# River Gauge Zero?

Does anyone have any idea how the level of “zero” was selected when the USGS river gauges were first installed?

Was it totally arbitrary for each gauge?

No it is not arbitrary.
At some point during the installation of a gauge, a survey was conducted and a marker is placed nearby. That marker contains the exact elevation above sea level along with the degrees North and East. This reference point is usually set close, but not perfect to the average value of the river. It just needs to be a reference.

The river fluctuates up and down from the reference mark. There is really no relation to the gauge reading verses the actual depth of the water at the gauge house. By that I mean, the gauge can say 2 feet, and the river can be bone dry in front of the gauge house. Or the river might be 20 feet deep in front of the gauge house for the same 2 feet gauge reading.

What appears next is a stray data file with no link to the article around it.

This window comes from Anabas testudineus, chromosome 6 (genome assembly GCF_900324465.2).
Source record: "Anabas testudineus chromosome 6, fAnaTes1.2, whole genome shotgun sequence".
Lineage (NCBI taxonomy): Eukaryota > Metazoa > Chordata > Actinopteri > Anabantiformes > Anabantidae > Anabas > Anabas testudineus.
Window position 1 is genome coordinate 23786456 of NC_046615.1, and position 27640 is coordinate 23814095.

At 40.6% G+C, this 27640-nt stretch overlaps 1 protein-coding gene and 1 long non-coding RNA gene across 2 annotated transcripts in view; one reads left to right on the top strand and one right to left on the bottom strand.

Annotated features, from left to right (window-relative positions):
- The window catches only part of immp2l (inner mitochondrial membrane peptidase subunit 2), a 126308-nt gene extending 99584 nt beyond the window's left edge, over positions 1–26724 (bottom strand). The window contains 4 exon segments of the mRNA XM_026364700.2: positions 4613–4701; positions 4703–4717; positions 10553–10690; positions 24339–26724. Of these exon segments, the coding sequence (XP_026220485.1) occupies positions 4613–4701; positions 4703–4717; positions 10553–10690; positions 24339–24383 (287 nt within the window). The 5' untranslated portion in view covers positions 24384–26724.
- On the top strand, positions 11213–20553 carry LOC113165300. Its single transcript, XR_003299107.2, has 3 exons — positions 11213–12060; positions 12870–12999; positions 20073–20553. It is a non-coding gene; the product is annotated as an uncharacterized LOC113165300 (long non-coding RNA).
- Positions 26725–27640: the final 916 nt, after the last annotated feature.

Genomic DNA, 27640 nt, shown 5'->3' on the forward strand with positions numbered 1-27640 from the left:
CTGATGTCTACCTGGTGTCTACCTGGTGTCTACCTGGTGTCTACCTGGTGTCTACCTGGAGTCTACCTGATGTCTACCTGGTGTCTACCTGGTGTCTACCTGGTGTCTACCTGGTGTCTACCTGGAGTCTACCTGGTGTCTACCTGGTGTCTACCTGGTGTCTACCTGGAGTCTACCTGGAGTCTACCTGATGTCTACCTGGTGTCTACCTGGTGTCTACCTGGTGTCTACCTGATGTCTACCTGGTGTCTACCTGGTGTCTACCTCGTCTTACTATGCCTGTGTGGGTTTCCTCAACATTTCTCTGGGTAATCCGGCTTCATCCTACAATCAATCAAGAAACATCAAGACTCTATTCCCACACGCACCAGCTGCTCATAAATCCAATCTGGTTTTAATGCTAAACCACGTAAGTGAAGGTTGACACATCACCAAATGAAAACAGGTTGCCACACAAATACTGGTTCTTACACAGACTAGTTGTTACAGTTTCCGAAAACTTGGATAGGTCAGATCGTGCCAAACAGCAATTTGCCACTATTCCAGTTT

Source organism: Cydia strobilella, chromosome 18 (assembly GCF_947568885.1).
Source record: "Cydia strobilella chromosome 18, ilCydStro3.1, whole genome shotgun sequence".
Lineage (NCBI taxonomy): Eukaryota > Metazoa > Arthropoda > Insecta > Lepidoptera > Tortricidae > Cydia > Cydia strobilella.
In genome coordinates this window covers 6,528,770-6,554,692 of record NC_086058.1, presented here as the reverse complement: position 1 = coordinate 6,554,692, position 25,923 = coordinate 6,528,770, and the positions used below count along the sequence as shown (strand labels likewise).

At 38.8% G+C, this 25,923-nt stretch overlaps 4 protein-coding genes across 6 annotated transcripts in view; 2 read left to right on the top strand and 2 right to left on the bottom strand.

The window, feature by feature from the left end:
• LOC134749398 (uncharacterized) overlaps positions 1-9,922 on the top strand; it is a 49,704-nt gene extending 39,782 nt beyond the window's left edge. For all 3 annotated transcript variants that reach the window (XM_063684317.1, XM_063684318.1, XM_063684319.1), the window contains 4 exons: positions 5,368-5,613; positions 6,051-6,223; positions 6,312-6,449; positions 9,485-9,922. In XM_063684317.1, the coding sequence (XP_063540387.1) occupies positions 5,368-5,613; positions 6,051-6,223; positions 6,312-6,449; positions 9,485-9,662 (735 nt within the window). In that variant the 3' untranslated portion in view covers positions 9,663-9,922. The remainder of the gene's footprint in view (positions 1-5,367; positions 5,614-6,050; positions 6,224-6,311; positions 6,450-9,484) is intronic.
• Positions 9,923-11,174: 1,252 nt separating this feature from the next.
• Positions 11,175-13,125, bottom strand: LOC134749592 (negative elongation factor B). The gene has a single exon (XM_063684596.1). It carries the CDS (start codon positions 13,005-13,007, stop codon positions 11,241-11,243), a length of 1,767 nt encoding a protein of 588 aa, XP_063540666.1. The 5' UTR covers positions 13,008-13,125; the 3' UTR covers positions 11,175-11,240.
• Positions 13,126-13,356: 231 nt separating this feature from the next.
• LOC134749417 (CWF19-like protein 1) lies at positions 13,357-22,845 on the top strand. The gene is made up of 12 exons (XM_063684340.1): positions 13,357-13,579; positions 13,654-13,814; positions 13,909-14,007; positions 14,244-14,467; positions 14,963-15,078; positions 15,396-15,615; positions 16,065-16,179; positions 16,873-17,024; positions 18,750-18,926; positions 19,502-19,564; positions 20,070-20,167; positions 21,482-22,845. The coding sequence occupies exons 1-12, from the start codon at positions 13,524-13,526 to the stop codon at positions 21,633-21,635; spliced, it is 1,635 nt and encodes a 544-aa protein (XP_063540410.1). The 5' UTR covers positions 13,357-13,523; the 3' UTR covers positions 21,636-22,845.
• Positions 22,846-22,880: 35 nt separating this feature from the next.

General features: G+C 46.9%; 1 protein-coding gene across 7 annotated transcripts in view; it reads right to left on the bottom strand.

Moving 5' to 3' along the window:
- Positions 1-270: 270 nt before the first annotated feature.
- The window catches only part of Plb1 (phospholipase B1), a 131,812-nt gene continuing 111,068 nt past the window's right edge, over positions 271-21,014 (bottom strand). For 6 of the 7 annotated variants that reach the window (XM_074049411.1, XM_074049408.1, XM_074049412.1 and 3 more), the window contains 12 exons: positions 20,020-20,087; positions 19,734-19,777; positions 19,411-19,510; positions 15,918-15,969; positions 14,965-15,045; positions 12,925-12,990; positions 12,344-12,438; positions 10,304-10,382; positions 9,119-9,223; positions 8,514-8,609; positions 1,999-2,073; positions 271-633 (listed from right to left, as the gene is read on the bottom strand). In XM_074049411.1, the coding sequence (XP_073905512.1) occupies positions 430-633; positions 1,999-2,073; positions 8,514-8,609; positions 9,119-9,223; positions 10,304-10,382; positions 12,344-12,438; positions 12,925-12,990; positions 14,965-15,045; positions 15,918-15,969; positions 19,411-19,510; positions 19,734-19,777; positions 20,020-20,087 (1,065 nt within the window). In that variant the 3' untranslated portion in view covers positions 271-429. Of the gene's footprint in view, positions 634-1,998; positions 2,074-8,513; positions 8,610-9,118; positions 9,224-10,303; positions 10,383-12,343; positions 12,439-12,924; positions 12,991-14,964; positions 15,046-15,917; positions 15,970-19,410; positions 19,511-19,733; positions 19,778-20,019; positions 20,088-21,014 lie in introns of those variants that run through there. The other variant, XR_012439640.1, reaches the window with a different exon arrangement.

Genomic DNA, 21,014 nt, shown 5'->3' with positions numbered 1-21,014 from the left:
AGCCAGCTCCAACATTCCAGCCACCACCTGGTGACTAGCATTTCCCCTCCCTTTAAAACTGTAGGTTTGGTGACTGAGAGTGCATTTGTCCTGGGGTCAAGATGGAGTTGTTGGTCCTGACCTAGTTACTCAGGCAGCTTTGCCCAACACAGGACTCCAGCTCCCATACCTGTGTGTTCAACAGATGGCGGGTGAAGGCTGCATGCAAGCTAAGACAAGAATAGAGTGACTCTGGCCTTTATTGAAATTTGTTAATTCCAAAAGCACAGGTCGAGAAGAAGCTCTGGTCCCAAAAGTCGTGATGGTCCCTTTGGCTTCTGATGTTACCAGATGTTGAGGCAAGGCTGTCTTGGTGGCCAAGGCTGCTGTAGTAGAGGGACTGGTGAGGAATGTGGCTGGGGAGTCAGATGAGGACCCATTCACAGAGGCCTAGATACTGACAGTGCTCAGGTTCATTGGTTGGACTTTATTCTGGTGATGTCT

One gauge on the Sinnemahoning near hear, often reads - 1.5 feet, yet there is still water in the river. So, it is just a deviation from a known reference that is located near the gauge house specifically to serve as that function.

Then, you have to check the gauge and observe your river of interest to see how that number specifically relates to water depth for the area you wish to paddle. The Allegheney gauge at Eldred, when it shows less than 3 feet, is not floatable in many sections. Certainly, any canoe will float in 3 feet of water. But there is only 3 inches of water in the muddy flats when the gauge reads 3 feet.

So, in one sense, I guess you could say it is arbitrary, as five gauges can all read 2 feet and the water depth at each location may vary considerably. But the method of surveying and locating a known reference marker is a well defined and regulated process.

thanks